Assembly and Dynamics of Photosynthetic Membranes

The light-dependent reactions of oxygenic photosynthesis in algae and plants are catalyzed by a series of thylakoid membrane protein complexes in chloroplasts. Although high-resolution structures are now available for the major complexes, a thorough understanding of photosynthetic membrane biogenesis, regulation, and repair is lacking. We are using genetics, advanced imaging, and modeling to investigate these dynamic processes.

To gain insight into how specific pigments, proteins, lipids, and cofactors are assembled into a functional photosynthetic membrane, we have isolated hundreds of new Chlamydomonas mutants that affect photosynthesis, many of which are defective in conserved genes of previously unknown function. We have found mutants affecting key reactions in chlorophyll biosynthesis and nearly every step of carotenoid biosynthesis, in addition to mutants that affect specific photosynthetic complexes. With support from the Community Science Program at JGI (, we have re-sequenced this collection of mutants to identify all the genes that are affected in each mutant, and we have embarked on the detailed characterization of individual mutants, often in collaboration with labs that have a particular interest in specific genes.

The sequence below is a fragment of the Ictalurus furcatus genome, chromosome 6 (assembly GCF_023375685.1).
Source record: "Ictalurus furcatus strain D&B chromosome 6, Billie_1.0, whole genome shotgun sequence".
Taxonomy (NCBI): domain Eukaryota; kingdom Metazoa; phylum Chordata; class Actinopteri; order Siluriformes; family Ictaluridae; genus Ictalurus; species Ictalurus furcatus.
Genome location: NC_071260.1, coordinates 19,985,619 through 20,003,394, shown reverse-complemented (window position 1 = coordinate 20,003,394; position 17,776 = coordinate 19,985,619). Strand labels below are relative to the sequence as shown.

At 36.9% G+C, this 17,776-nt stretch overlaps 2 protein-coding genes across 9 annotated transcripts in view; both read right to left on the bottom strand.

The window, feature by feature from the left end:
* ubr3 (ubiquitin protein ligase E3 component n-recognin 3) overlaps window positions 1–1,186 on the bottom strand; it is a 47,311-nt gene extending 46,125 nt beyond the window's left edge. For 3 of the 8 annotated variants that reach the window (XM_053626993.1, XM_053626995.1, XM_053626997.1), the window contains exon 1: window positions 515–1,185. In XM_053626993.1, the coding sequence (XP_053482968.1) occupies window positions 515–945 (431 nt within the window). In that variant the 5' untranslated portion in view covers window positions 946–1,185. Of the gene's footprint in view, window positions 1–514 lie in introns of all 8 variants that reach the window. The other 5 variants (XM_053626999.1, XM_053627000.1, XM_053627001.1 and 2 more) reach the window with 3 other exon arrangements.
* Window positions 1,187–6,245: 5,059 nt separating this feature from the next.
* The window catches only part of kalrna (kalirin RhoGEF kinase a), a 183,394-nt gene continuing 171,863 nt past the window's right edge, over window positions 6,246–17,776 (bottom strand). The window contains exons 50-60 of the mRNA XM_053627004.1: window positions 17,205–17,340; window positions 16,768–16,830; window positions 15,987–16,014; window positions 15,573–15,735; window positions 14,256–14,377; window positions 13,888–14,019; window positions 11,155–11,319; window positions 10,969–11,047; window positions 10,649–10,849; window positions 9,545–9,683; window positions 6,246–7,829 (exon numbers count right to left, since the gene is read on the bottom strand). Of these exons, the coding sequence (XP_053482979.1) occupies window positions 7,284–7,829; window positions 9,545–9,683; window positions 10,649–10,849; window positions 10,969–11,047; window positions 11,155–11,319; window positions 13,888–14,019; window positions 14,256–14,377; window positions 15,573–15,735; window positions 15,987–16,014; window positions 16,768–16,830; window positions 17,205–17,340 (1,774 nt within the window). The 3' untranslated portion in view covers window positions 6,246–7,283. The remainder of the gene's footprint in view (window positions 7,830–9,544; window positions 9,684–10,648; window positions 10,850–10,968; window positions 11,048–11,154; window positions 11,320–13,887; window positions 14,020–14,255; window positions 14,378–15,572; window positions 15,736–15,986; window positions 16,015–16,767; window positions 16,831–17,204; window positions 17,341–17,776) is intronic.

Biogenesis, regulation, and repair of the photosynthetic apparatus in chloroplasts involves nano- to micro-scale reorganization of the photosynthetic membrane and its protein complexes. To obtain a detailed molecular description of the organization and dynamics of the photosynthetic membrane, we are using advanced imaging approaches such as live-cell super-resolution microscopy, electron microscopy and tomography, and atomic force microscopy. For example, with the labs of Eva Nogales (HHMI, UC-Berkeley, and LBNL) and Harald Hess (HHMI Janelia Research Campus), we have employed focused ion beam scanning electron microscopy (FIB/SEM) to study the three-dimensional ultrastructure of Chlamydomonas cells.